There is much confusion about what is happening at the United States Border and ports of entry. The media coverage of current events makes it difficult to know what is true and what may only be half-truths. Some media outlets and organizations report that asylum seekers are being turned away illegally at the border; while others state that they are simply being asked to return at later times due to large amounts of people trying to get through.
There are 48 Mexico to U.S. Border Crossings and 330 ports of entry along the southern border. Asylum seekers can approach these crossings to ask for safe harbor or asylum.
It is difficult to know what do if you are trying to enter the United States and are unsure about what will happen once you reach a port of call. The United States Customs Immigration Services and the Department of Homeland Security have claimed they have not illegally turned away asylum seekers at the border. Other immigration organizations say that this is indeed happening.
The United States Customs Immigration Service
According to the USCIS, individuals who wish to get asylum in America will be asked to prove persecution or fear of persecution in relations to race, religion, nationality, political or social structures.
Once interviewed by US Customs officials, you will either be approved or denied for asylum eligibility. If you are approved, you will be allowed to stay in the U.S. and asked to fill out official paperwork such as an I-589 within one year of your arrival into the United States. There is no fee to apply for asylum.
Families traveling with you may be included in your application including spouses and unmarried children under the age of 21.
The Department of Homeland Security
The DHS states they are not shutting down any borders, nor are they turning away asylum seekers at ports of call. What has changed about entering the U.S. is DHS is requesting that some type of “proof” needs to be presented beyond a “claim” of persecution. Anyone can ask for asylum, but they will need to go through the USCIS “Credible Fear” process with proof or some other evidence.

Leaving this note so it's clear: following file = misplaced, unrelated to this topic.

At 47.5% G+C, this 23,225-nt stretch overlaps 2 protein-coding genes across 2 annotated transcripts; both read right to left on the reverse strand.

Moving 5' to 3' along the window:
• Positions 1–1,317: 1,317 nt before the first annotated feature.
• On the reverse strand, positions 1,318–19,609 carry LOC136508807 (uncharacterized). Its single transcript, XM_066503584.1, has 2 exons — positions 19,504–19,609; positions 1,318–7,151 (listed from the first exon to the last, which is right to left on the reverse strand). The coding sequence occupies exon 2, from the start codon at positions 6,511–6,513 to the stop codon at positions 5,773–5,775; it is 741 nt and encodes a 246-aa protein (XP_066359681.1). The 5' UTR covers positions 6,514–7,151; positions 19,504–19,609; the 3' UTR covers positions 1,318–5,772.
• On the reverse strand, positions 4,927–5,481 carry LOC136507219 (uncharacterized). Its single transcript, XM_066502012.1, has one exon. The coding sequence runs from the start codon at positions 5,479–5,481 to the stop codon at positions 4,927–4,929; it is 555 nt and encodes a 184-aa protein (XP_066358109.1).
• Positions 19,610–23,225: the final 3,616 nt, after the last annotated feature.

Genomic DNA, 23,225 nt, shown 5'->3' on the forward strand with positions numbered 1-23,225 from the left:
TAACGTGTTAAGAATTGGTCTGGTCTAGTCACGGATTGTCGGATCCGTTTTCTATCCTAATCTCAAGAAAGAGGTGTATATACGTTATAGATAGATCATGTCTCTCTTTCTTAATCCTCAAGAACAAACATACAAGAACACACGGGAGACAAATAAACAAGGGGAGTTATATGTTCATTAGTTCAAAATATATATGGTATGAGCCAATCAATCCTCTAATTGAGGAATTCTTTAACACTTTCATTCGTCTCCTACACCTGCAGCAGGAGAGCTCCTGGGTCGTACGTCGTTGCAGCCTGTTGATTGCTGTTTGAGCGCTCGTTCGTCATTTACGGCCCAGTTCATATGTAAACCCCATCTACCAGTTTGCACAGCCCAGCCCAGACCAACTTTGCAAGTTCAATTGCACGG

DHS says that a reevaluation in the former system of catch and release has been necessary due to an influx of individuals who have embarked on the border. Further, studies revealed to DHS that immigrants were claiming asylum knowing they could get work permits and be released in the U.S. until their hearings. The study showed that many of these individuals, (90% at certain crossings) did not appear at their hearings.
American Immigration Council
The AIC discusses the two different types of asylum claims that can be made at the time of an asylum interview. For those traveling to the southern border, they will likely claim “defensive” asylum. The other process is called “affirmative” asylum, and we discuss both options below.
- Affirmative Asylum – When an individual presents themselves in person and is “not in removal” status can apply for affirmative asylum. If the application is denied, the individual will be referred to an immigration court for removal. At that point, the individual seeking asylum can renew their request through the defensive process discussed below.
- Defensive Asylum – A defensive filing includes those seeking asylum who are “in the removal” process and can file an application with an immigration judge with the Executive Office for Immigration Review. The individual applying is seeking defense for not being removed from the U.S. Asylum seekers are not granted legal representation, and you should seek legal counsel if you are in this situation.
If you plan to seek asylum at the border or a port of entry, or you have been granted asylum and need legal support, Landerholm Immigration is ready to help you with your case. Please contact us online or call us at (510) 488-1020.